Social Media Strategy for Busy Event Planners in 6 Easy Steps

October 17, 2011   |   AUTHOR: Julius Solaris   |   POSTED IN: marketing

So much to do and so little time.

This is the life of an event professional. We are busy trying to make everything work and things to do keep piling up.

On the other hand social media are becoming an integral part of our marketing mix. This is also the case for customer service over social networks, before, during and after the event.

I remember around 3 years ago I was having a heated online debate in our LinkedIn Group about the use of Social Media in Events. I was trying to explain to a member that social media were going to be the future.

The fellow member virtually laughed at me and mentioned that social media was just a fad. No money were to be made and nobody really cared.

Well, who’s laughing now?

The numbers are staggering, the opportunities are endless and case studies of event planners using social media to market, manage or augment events are growing.

If you are in events and ignore social media, attendees will start to ignore you.

The Time Dilemma

The most frequent objection I get since I started my career with social media has been that there is not enough time to do social.

In some cases it is just a matter of being lazy, but some other times it is actually a valid argument.

I was lucky to meet event marketing managers that really understood the value of the social revolution. They got it, as we say.

Nonetheless they simply could not allocate the resources to actually build and maintain any social media asset.

The dilemma is atrocious. There is a great drive to do things, but little time to do them.

If you add that the current macroeconomic factors are having an impact on our budgets, it becomes increasingly tough to explore new marketing avenues. When human beings feel the risk, they pursue what they’ve tried in the past.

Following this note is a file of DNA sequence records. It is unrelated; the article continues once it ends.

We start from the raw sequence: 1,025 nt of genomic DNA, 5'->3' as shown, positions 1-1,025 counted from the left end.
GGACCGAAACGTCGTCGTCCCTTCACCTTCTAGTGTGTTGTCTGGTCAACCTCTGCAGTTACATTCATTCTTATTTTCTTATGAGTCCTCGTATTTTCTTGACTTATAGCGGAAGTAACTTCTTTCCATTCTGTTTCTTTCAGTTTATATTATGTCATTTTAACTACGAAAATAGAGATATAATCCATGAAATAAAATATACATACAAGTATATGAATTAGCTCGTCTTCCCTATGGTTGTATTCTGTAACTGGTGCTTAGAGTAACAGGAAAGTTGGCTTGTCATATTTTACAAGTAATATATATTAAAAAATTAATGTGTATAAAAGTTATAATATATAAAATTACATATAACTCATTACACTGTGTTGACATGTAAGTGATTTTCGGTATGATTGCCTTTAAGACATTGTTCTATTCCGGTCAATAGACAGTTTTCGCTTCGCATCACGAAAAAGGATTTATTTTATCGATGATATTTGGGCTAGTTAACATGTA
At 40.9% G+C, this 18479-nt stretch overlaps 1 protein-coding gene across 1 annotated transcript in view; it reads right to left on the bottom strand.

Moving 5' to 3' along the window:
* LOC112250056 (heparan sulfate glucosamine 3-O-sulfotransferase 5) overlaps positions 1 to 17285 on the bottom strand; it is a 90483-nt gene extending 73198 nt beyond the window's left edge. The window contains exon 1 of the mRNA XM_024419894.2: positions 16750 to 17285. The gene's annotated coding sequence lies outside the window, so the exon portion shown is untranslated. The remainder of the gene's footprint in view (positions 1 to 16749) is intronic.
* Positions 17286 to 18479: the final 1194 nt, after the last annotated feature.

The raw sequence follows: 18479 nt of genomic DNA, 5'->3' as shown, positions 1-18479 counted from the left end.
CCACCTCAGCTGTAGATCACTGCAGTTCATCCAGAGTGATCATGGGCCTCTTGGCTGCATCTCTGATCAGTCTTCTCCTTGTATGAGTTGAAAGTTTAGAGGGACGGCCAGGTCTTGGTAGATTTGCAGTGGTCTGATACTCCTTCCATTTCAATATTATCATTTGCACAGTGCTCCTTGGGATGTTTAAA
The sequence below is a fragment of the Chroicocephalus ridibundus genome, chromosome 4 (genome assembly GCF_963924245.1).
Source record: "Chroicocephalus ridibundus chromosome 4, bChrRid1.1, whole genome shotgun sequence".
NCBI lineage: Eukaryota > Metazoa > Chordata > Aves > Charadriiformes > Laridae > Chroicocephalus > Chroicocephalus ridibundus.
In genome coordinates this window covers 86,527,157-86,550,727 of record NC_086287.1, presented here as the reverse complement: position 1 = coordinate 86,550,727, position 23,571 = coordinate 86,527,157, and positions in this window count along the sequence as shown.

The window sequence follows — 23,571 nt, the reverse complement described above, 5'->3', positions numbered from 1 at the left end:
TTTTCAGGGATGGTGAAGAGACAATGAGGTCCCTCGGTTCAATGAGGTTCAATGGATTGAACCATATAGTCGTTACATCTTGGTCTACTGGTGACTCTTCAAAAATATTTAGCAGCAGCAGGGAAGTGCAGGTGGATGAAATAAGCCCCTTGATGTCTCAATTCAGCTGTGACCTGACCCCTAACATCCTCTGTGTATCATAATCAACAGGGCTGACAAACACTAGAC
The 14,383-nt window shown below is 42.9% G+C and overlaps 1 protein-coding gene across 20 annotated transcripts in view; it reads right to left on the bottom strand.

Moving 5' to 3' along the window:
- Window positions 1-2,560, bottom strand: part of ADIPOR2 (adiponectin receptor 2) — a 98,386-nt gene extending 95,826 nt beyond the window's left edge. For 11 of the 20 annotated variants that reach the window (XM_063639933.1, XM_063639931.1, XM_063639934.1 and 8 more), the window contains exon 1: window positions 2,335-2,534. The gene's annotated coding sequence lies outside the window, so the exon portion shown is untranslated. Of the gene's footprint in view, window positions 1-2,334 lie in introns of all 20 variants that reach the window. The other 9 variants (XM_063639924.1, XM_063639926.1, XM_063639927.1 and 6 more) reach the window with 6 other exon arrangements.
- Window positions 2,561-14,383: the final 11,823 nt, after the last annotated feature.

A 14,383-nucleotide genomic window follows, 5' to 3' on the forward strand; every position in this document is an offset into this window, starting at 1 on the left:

I must admit I agree with André Malraux when he says that:

“Often the difference between a successful person and a failure is not one has better abilities or ideas, but the courage that one has to bet on one’s ideas, to take a calculated risk – and to act.”

A Working Solution

The objection of scarce resources and time may be valid, nonetheless I believe you can get a lot out of social media if you dedicate yourself to two imperatives: focus and integration.

My suggestion to you, dear event lovers, is to focus on a small project and integrate all your resources to execute it as an integral part of your marketing mix.

Step 1: Define the Bare Minimum

You will probably go to hate me for this answer but there is no such concept of bare minimum.

Better to think in terms of larger and smaller projects.

Projects start by setting objectives.

I invite you to concentrate on 4 types of objectives which have been proven to be the most popular focus of brands effort on social:

- Revenue
- Traffic
- Customer Service
- PR/Awareness

If limited resources is your issue, just prioritize them and pick the most relevant type for your event.

Is making money the priority? Or is it driving traffic to your website? Do you want to make the community aware of what you do? Or would you simply like to engage with your audience during the event?